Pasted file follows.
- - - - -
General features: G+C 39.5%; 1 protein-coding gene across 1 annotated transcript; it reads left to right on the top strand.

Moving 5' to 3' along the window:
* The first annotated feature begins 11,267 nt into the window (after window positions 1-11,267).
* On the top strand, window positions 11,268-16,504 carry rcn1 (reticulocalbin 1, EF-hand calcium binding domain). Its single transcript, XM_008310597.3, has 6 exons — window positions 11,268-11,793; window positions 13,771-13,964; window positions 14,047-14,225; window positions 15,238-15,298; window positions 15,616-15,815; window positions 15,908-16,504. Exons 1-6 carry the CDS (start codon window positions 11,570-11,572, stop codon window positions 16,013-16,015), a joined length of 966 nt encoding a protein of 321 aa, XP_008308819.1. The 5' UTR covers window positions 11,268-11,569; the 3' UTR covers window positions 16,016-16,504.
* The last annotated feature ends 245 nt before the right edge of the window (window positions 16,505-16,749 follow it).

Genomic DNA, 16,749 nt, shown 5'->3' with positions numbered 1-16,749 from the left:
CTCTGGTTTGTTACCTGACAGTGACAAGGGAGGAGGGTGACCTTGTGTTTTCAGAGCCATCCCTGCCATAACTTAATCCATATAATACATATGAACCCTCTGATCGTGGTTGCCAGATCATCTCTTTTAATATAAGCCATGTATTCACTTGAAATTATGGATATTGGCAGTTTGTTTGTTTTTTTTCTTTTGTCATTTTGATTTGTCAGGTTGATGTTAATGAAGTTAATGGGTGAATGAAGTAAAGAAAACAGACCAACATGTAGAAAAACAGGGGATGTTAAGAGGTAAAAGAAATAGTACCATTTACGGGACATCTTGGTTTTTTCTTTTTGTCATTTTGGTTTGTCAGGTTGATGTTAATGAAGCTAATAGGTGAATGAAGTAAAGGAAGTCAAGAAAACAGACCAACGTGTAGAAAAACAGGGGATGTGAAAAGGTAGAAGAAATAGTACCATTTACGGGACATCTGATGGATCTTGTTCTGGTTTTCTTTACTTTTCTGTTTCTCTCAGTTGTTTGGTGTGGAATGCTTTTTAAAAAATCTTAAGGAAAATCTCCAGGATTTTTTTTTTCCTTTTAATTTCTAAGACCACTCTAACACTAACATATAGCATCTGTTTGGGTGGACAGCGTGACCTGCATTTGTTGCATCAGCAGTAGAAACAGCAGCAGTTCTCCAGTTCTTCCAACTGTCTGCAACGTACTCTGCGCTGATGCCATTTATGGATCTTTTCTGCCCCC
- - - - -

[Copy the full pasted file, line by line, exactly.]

General features: G+C 39.5%; 1 protein-coding gene across 1 annotated transcript; it reads left to right on the top strand.

Moving 5' to 3' along the window:
* The first annotated feature begins 11,267 nt into the window (after window positions 1-11,267).
* On the top strand, window positions 11,268-16,504 carry rcn1 (reticulocalbin 1, EF-hand calcium binding domain). Its single transcript, XM_008310597.3, has 6 exons — window positions 11,268-11,793; window positions 13,771-13,964; window positions 14,047-14,225; window positions 15,238-15,298; window positions 15,616-15,815; window positions 15,908-16,504. Exons 1-6 carry the CDS (start codon window positions 11,570-11,572, stop codon window positions 16,013-16,015), a joined length of 966 nt encoding a protein of 321 aa, XP_008308819.1. The 5' UTR covers window positions 11,268-11,569; the 3' UTR covers window positions 16,016-16,504.
* The last annotated feature ends 245 nt before the right edge of the window (window positions 16,505-16,749 follow it).

Genomic DNA, 16,749 nt, shown 5'->3' with positions numbered 1-16,749 from the left:
CTCTGGTTTGTTACCTGACAGTGACAAGGGAGGAGGGTGACCTTGTGTTTTCAGAGCCATCCCTGCCATAACTTAATCCATATAATACATATGAACCCTCTGATCGTGGTTGCCAGATCATCTCTTTTAATATAAGCCATGTATTCACTTGAAATTATGGATATTGGCAGTTTGTTTGTTTTTTTTCTTTTGTCATTTTGATTTGTCAGGTTGATGTTAATGAAGTTAATGGGTGAATGAAGTAAAGAAAACAGACCAACATGTAGAAAAACAGGGGATGTTAAGAGGTAAAAGAAATAGTACCATTTACGGGACATCTTGGTTTTTTCTTTTTGTCATTTTGGTTTGTCAGGTTGATGTTAATGAAGCTAATAGGTGAATGAAGTAAAGGAAGTCAAGAAAACAGACCAACGTGTAGAAAAACAGGGGATGTGAAAAGGTAGAAGAAATAGTACCATTTACGGGACATCTGATGGATCTTGTTCTGGTTTTCTTTACTTTTCTGTTTCTCTCAGTTGTTTGGTGTGGAATGCTTTTTAAAAAATCTTAAGGAAAATCTCCAGGATTTTTTTTTTCCTTTTAATTTCTAAGACCACTCTAACACTAACATATAGCATCTGTTTGGGTGGACAGCGTGACCTGCATTTGTTGCATCAGCAGTAGAAACAGCAGCAGTTCTCCAGTTCTTCCAACTGTCTGCAACGTACTCTGCGCTGATGCCATTTATGGATCTTTTCTGCCCCC